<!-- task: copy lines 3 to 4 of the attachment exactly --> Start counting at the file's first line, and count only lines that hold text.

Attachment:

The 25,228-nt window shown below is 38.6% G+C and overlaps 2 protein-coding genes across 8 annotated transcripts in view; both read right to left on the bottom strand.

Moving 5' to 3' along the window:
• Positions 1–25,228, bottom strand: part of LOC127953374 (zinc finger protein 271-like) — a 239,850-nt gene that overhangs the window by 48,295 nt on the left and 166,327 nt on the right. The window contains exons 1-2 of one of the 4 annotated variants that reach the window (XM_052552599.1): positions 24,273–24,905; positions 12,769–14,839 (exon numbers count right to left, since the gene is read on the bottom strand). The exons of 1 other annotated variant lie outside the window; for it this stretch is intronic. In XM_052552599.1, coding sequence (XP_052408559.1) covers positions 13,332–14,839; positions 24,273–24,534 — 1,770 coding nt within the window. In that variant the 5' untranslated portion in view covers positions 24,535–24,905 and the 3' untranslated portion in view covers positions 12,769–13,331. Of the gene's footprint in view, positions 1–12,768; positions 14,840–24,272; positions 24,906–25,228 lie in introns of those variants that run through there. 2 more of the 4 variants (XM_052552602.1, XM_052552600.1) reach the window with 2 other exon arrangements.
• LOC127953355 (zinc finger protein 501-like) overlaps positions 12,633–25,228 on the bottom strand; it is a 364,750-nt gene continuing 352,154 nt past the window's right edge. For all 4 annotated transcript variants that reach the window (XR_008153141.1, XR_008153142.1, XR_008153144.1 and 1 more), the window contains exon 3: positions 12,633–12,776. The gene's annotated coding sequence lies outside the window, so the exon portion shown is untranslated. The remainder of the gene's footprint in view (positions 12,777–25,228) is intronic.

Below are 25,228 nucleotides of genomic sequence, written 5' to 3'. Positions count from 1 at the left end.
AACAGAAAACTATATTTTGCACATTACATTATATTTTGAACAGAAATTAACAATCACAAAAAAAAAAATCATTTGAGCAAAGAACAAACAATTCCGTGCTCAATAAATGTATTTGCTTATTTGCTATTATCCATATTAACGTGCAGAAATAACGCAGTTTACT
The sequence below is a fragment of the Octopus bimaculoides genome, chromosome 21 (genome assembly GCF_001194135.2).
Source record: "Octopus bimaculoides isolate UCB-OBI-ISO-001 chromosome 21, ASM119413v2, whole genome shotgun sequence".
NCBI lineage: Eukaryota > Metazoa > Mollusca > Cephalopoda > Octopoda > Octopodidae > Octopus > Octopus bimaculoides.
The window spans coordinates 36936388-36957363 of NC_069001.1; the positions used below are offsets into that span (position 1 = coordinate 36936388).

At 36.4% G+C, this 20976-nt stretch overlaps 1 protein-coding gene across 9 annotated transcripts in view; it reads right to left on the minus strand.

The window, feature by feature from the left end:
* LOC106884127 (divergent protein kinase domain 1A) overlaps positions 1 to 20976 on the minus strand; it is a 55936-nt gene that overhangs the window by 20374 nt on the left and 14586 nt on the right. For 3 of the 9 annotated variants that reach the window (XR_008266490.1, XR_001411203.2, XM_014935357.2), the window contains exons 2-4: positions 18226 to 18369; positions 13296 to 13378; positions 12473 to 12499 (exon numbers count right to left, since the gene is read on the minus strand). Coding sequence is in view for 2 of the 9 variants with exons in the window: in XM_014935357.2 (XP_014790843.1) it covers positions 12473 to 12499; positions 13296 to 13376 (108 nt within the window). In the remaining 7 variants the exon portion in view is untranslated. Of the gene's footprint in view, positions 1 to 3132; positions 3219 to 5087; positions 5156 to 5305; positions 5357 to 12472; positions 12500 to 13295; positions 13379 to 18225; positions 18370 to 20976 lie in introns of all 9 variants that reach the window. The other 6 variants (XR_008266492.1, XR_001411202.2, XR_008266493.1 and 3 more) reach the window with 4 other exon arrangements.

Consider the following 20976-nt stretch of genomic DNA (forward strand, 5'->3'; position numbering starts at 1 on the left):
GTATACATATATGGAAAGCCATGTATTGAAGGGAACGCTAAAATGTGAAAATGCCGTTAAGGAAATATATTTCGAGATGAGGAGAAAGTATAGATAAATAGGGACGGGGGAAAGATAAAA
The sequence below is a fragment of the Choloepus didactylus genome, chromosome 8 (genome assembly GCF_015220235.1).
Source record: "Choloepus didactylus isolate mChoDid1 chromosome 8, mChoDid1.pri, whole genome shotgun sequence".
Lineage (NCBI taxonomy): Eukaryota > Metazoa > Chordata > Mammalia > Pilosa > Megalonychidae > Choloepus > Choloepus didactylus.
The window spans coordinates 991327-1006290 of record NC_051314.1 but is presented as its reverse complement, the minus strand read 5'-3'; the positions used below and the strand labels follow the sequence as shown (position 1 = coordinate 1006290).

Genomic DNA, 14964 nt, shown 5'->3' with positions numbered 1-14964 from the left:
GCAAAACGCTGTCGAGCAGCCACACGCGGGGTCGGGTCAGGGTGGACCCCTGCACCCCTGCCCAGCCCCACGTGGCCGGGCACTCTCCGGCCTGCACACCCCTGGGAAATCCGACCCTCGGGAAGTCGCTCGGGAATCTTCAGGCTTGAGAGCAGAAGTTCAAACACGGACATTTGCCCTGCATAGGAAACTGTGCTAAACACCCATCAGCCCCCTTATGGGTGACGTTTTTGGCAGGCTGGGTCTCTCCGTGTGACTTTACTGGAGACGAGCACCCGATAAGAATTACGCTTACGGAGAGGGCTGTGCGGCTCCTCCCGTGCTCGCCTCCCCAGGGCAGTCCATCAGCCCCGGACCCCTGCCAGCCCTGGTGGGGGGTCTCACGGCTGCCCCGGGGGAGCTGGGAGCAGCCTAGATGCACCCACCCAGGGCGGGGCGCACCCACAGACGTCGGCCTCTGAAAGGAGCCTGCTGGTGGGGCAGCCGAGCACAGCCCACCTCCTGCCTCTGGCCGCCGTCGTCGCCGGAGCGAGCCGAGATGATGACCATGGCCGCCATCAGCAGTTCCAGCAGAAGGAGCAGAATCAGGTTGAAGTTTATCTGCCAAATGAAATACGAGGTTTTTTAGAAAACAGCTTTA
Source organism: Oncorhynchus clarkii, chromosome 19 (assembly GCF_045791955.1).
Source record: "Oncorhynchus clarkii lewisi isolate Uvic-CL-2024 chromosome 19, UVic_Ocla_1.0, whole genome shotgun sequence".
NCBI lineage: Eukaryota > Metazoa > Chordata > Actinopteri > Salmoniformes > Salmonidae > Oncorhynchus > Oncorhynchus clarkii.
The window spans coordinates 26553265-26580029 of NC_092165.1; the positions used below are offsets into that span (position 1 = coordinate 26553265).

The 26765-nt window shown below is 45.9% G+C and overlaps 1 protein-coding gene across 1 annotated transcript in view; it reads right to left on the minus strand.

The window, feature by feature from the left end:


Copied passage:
• Positions 1–25,228, bottom strand: part of LOC127953374 (zinc finger protein 271-like) — a 239,850-nt gene that overhangs the window by 48,295 nt on the left and 166,327 nt on the right. The window contains exons 1-2 of one of the 4 annotated variants that reach the window (XM_052552599.1): positions 24,273–24,905; positions 12,769–14,839 (exon numbers count right to left, since the gene is read on the bottom strand). The exons of 1 other annotated variant lie outside the window; for it this stretch is intronic. In XM_052552599.1, coding sequence (XP_052408559.1) covers positions 13,332–14,839; positions 24,273–24,534 — 1,770 coding nt within the window. In that variant the 5' untranslated portion in view covers positions 24,535–24,905 and the 3' untranslated portion in view covers positions 12,769–13,331. Of the gene's footprint in view, positions 1–12,768; positions 14,840–24,272; positions 24,906–25,228 lie in introns of those variants that run through there. 2 more of the 4 variants (XM_052552602.1, XM_052552600.1) reach the window with 2 other exon arrangements.
• LOC127953355 (zinc finger protein 501-like) overlaps positions 12,633–25,228 on the bottom strand; it is a 364,750-nt gene continuing 352,154 nt past the window's right edge. For all 4 annotated transcript variants that reach the window (XR_008153141.1, XR_008153142.1, XR_008153144.1 and 1 more), the window contains exon 3: positions 12,633–12,776. The gene's annotated coding sequence lies outside the window, so the exon portion shown is untranslated. The remainder of the gene's footprint in view (positions 12,777–25,228) is intronic.